Jump to ContentJump to Main Navigation
Appealing to Justice$
Users without a subscription are not able to see the full content.

Kitty Calavita and Valerie Jenness

Print publication date: 2014

Print ISBN-13: 9780520284173

Published to California Scholarship Online: May 2015

DOI: 10.1525/california/9780520284173.001.0001

Show Summary Details
Page of

PRINTED FROM CALIFORNIA SCHOLARSHIP ONLINE (www.california.universitypressscholarship.com). (c) Copyright University of California Press, 2021. All Rights Reserved. An individual user may print out a PDF of a single chapter of a monograph in CALSO for personal use.date: 01 December 2021

Naming, Blaming, and Claiming in an Uncommon Place of Law

Naming, Blaming, and Claiming in an Uncommon Place of Law

Chapter:
(p.49) Chapter 3 Naming, Blaming, and Claiming in an Uncommon Place of Law
Source:
Appealing to Justice
Author(s):

Kitty Calavita

Valerie Jenness

Publisher:
University of California Press
DOI:10.1525/california/9780520284173.003.0003

Chapter 3 presents findings from interviews with prisoners, focusing on what prisoners named as problems, what they said they have filed grievances on, and what consequences they anticipated. The frequency of these prisoners’ naming and claiming is inconsistent with findings in the literature on disputing, legal mobilization, and “trouble.” Despite their expressions of self-blame, their stigmatized status, and fears of retaliation and provoking “trouble” for themselves, the vast majority of prisoners have filed grievances, and many have filed multiple grievances. The authors argue that the institutional context of prison—a total institution in which law is a hyper-visible organizing force—enhances this form of legal mobilization by prisoners, trumping the very social and psychological factors that this context otherwise produces and that in other populations tamp down claims making.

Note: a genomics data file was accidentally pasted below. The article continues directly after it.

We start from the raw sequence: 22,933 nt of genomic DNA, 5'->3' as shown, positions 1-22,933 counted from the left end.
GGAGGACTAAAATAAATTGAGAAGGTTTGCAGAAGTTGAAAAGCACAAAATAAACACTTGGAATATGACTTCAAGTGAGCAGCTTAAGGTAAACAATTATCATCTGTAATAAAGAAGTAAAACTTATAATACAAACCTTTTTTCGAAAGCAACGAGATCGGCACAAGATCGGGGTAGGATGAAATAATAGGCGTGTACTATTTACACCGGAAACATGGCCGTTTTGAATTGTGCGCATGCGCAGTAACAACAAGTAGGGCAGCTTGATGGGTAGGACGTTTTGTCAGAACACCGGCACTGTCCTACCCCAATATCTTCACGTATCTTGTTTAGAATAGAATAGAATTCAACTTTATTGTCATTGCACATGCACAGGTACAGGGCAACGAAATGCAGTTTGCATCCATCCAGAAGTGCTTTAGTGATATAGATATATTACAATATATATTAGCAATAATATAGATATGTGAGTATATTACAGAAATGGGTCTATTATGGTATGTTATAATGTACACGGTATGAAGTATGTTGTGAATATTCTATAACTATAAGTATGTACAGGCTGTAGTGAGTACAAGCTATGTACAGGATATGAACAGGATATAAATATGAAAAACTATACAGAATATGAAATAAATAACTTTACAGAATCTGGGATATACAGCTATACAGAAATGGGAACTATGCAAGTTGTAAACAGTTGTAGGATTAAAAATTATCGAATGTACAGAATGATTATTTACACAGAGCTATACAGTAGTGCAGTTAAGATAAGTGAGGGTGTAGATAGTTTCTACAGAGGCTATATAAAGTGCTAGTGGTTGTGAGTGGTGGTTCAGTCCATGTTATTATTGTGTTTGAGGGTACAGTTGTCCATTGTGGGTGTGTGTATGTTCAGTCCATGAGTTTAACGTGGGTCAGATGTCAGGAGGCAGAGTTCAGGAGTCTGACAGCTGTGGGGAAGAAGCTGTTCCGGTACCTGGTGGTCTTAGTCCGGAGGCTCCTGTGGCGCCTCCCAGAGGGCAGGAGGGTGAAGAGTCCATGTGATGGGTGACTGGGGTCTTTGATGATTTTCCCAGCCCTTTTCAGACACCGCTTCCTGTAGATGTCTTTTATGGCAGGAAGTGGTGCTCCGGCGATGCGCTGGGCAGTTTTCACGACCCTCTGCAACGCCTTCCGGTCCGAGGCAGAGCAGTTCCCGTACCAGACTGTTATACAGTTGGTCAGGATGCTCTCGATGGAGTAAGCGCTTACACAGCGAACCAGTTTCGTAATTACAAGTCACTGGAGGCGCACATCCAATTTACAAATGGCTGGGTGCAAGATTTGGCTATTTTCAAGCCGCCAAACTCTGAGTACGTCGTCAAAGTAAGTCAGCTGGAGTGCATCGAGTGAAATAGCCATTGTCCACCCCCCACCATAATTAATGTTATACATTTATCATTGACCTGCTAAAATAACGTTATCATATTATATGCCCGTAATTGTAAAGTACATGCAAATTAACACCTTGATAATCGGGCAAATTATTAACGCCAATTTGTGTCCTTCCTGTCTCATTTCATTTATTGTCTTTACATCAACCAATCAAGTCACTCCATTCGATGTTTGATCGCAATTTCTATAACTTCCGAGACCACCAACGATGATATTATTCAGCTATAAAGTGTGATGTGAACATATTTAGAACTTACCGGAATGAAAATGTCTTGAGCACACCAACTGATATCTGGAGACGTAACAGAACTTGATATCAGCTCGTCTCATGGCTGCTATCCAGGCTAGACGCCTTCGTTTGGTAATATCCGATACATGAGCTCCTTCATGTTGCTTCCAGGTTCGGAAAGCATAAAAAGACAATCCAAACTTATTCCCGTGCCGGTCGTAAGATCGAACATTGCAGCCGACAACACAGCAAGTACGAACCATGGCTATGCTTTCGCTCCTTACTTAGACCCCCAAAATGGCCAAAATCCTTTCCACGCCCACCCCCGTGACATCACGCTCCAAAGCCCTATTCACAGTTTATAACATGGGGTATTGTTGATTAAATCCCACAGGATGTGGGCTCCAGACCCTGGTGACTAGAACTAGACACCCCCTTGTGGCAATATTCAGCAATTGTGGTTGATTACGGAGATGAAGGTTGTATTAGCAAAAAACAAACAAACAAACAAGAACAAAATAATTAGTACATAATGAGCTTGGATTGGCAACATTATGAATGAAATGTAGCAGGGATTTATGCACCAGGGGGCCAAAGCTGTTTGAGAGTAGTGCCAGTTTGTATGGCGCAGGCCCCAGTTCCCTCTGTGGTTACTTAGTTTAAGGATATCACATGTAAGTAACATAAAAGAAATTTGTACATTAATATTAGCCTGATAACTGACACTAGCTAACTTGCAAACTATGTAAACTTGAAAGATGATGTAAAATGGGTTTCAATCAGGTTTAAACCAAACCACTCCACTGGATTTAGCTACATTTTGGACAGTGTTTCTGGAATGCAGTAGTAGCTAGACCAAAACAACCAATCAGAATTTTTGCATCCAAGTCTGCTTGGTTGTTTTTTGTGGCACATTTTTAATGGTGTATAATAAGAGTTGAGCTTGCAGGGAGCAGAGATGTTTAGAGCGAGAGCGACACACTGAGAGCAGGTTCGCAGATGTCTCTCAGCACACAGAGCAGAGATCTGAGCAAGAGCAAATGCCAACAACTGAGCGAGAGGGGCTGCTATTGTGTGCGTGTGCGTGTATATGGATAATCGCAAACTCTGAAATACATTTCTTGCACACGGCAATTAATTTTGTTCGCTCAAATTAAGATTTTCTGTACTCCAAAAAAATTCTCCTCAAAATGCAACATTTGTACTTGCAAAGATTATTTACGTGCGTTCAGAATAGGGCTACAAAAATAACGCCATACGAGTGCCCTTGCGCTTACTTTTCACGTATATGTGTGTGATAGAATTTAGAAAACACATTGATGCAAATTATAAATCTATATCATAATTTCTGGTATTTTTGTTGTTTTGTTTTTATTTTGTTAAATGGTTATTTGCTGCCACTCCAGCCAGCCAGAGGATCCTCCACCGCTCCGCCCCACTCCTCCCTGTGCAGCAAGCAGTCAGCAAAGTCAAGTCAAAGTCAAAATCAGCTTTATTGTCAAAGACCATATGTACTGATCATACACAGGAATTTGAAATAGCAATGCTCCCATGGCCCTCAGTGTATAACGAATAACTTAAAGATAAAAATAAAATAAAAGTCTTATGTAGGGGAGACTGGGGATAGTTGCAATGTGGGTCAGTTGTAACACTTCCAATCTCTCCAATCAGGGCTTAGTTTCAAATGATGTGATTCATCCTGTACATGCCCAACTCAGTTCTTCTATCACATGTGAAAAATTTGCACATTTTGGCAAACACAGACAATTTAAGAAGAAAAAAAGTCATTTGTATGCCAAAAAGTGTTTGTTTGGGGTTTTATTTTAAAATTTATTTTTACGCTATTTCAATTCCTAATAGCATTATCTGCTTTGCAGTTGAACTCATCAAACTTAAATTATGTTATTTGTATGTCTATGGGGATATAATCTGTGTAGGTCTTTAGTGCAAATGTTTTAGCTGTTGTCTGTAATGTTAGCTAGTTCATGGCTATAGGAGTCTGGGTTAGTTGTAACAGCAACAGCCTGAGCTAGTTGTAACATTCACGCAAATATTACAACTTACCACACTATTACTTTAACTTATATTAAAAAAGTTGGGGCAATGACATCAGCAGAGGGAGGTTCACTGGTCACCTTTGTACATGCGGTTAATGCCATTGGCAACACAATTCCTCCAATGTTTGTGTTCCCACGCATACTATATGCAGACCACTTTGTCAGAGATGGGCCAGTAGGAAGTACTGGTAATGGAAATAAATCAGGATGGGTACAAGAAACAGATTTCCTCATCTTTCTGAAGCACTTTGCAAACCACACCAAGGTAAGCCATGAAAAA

Keywords:   grievances, total institutions, disputing, trouble, stigma, claims making

California Scholarship Online requires a subscription or purchase to access the full text of books within the service. Public users can however freely search the site and view the abstracts and keywords for each book and chapter.

Please, subscribe or login to access full text content.

If you think you should have access to this title, please contact your librarian.

To troubleshoot, please check our FAQs, and if you can't find the answer there, please contact us.